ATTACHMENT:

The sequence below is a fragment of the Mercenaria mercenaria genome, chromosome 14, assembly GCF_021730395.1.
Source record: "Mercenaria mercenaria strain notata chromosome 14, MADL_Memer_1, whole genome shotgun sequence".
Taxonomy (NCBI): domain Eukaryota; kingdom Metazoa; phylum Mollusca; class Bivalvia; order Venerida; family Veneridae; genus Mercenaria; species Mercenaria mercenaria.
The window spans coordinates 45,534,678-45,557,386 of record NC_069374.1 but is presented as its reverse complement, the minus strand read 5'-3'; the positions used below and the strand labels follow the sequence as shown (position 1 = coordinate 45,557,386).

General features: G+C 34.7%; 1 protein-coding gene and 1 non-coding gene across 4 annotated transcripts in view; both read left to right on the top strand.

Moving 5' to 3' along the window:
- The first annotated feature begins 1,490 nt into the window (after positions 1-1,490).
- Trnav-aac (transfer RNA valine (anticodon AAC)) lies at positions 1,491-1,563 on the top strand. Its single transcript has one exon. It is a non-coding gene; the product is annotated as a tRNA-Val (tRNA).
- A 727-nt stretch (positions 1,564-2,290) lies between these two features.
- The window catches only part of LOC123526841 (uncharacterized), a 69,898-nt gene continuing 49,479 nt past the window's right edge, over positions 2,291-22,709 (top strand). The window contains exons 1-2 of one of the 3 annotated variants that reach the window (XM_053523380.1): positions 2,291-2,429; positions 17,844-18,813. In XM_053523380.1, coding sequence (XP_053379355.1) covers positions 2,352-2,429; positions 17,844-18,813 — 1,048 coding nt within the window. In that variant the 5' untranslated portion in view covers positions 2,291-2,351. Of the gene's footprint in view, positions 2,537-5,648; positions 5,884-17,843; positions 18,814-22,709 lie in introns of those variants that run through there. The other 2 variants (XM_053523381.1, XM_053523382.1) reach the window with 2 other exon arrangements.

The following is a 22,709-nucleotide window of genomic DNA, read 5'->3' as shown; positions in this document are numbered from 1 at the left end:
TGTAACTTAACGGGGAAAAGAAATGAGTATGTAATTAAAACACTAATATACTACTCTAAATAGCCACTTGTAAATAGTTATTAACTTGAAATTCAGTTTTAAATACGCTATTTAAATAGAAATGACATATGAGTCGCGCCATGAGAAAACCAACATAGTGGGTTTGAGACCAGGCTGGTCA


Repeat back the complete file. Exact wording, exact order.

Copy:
The sequence below is a fragment of the Mercenaria mercenaria genome, chromosome 14, assembly GCF_021730395.1.
Source record: "Mercenaria mercenaria strain notata chromosome 14, MADL_Memer_1, whole genome shotgun sequence".
Taxonomy (NCBI): domain Eukaryota; kingdom Metazoa; phylum Mollusca; class Bivalvia; order Venerida; family Veneridae; genus Mercenaria; species Mercenaria mercenaria.
The window spans coordinates 45,534,678-45,557,386 of record NC_069374.1 but is presented as its reverse complement, the minus strand read 5'-3'; the positions used below and the strand labels follow the sequence as shown (position 1 = coordinate 45,557,386).

General features: G+C 34.7%; 1 protein-coding gene and 1 non-coding gene across 4 annotated transcripts in view; both read left to right on the top strand.

Moving 5' to 3' along the window:
- The first annotated feature begins 1,490 nt into the window (after positions 1-1,490).
- Trnav-aac (transfer RNA valine (anticodon AAC)) lies at positions 1,491-1,563 on the top strand. Its single transcript has one exon. It is a non-coding gene; the product is annotated as a tRNA-Val (tRNA).
- A 727-nt stretch (positions 1,564-2,290) lies between these two features.
- The window catches only part of LOC123526841 (uncharacterized), a 69,898-nt gene continuing 49,479 nt past the window's right edge, over positions 2,291-22,709 (top strand). The window contains exons 1-2 of one of the 3 annotated variants that reach the window (XM_053523380.1): positions 2,291-2,429; positions 17,844-18,813. In XM_053523380.1, coding sequence (XP_053379355.1) covers positions 2,352-2,429; positions 17,844-18,813 — 1,048 coding nt within the window. In that variant the 5' untranslated portion in view covers positions 2,291-2,351. Of the gene's footprint in view, positions 2,537-5,648; positions 5,884-17,843; positions 18,814-22,709 lie in introns of those variants that run through there. The other 2 variants (XM_053523381.1, XM_053523382.1) reach the window with 2 other exon arrangements.

The following is a 22,709-nucleotide window of genomic DNA, read 5'->3' as shown; positions in this document are numbered from 1 at the left end:
TGTAACTTAACGGGGAAAAGAAATGAGTATGTAATTAAAACACTAATATACTACTCTAAATAGCCACTTGTAAATAGTTATTAACTTGAAATTCAGTTTTAAATACGCTATTTAAATAGAAATGACATATGAGTCGCGCCATGAGAAAACCAACATAGTGGGTTTGAGACCAGGCTGGTCA